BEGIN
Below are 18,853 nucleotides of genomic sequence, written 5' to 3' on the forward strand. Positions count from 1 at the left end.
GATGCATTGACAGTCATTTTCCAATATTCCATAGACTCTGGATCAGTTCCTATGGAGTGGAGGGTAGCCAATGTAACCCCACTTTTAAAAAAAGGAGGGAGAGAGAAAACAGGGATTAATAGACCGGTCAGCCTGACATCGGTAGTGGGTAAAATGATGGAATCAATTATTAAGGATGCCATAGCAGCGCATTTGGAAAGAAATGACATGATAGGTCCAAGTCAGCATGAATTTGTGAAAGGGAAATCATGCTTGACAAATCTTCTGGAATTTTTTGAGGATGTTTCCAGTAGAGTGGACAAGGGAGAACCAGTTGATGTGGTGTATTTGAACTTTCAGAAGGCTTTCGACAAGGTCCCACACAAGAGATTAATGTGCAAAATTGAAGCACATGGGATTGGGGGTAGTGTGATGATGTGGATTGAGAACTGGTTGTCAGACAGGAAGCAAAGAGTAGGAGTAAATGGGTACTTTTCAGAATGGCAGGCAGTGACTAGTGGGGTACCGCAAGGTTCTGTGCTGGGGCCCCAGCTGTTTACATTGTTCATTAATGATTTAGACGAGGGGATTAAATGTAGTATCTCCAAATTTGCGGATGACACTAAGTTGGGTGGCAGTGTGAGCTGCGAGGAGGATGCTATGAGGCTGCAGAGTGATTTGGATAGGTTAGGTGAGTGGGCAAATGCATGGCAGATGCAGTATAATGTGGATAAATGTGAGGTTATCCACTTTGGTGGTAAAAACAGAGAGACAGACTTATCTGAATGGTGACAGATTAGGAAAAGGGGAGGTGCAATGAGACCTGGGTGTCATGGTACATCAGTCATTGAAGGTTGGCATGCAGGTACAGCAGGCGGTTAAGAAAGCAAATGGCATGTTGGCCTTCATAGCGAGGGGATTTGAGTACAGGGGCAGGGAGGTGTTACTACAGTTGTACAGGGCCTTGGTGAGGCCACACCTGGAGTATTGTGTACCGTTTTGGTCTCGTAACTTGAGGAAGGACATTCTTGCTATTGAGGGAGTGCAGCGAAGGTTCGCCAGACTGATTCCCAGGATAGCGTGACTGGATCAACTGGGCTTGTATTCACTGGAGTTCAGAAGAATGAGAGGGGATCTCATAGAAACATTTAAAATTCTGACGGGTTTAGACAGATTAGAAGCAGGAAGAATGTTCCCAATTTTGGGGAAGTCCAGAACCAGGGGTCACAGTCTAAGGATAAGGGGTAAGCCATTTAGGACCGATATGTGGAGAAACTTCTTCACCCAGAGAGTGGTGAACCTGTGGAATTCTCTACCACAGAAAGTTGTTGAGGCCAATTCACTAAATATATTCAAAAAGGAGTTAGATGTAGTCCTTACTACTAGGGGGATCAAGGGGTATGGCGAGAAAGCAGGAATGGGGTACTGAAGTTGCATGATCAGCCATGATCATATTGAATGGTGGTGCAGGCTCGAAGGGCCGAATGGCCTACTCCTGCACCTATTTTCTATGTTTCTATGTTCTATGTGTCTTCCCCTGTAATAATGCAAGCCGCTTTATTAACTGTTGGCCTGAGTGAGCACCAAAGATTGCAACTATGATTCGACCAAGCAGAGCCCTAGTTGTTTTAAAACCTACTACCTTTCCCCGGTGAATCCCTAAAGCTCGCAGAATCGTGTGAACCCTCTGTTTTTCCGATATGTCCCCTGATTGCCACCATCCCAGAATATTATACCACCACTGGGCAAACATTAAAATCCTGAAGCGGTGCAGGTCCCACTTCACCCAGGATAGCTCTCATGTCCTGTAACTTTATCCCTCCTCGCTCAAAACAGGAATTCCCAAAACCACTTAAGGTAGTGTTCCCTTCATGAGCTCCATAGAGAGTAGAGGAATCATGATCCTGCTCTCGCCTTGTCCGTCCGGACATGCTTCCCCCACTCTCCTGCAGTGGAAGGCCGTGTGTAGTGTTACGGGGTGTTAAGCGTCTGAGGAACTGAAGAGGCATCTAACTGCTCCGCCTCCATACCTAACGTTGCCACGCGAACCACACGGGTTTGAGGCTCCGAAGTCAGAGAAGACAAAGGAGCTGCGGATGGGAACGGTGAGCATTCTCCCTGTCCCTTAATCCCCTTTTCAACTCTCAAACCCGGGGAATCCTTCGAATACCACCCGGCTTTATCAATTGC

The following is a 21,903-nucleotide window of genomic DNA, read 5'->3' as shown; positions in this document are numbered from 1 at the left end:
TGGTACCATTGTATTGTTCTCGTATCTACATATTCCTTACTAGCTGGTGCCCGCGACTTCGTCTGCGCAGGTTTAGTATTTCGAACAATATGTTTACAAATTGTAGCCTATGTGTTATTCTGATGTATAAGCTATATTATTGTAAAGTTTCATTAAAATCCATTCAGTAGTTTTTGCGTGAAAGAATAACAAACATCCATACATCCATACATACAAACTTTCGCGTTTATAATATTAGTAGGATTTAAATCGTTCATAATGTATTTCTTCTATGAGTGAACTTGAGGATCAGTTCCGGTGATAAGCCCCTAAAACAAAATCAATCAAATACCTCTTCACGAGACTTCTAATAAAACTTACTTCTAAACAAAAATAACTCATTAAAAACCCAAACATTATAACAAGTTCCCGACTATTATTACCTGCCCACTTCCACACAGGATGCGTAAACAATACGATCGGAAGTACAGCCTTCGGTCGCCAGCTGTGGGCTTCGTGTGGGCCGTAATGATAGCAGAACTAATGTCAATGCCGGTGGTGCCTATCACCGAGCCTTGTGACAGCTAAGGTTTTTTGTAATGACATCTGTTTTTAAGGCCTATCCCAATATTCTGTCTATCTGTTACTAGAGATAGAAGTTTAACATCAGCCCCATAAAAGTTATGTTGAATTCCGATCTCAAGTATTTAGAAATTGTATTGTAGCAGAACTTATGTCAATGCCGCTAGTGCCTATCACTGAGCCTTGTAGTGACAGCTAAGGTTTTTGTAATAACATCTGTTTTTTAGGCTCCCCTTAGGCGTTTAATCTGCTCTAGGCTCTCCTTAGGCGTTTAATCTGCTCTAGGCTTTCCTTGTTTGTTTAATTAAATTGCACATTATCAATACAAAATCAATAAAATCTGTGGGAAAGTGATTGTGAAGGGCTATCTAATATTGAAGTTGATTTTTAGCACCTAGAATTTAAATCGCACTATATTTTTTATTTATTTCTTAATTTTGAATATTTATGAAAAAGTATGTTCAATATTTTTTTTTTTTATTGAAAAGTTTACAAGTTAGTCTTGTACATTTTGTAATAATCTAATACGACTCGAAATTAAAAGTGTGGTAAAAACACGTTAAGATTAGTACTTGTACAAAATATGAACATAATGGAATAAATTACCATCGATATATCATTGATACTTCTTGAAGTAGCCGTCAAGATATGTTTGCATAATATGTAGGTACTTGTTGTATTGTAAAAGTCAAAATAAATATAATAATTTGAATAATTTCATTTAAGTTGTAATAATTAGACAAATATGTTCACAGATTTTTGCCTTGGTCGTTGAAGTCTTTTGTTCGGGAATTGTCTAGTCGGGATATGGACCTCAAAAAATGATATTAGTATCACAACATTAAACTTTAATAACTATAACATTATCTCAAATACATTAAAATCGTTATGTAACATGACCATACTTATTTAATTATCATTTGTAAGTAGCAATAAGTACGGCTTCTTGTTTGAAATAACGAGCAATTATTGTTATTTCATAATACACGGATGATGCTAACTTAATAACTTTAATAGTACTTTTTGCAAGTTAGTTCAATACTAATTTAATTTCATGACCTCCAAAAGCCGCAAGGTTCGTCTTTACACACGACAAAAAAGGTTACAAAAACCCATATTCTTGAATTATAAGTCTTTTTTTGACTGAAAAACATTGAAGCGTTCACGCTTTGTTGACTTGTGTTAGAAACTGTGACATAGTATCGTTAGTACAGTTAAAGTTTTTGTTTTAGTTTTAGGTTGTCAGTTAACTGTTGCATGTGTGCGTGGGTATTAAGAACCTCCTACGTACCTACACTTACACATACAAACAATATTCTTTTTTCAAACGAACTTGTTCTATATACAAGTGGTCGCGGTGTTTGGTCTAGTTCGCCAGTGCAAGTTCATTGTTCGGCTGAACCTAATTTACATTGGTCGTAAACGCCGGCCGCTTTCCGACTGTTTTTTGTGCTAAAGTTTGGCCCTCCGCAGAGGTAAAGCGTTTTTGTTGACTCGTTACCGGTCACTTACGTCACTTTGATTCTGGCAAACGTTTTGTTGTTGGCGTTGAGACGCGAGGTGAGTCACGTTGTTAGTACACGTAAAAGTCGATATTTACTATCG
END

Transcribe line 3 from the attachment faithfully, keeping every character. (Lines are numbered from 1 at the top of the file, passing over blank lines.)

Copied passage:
The following is a 21,903-nucleotide window of genomic DNA, read 5'->3' as shown; positions in this document are numbered from 1 at the left end: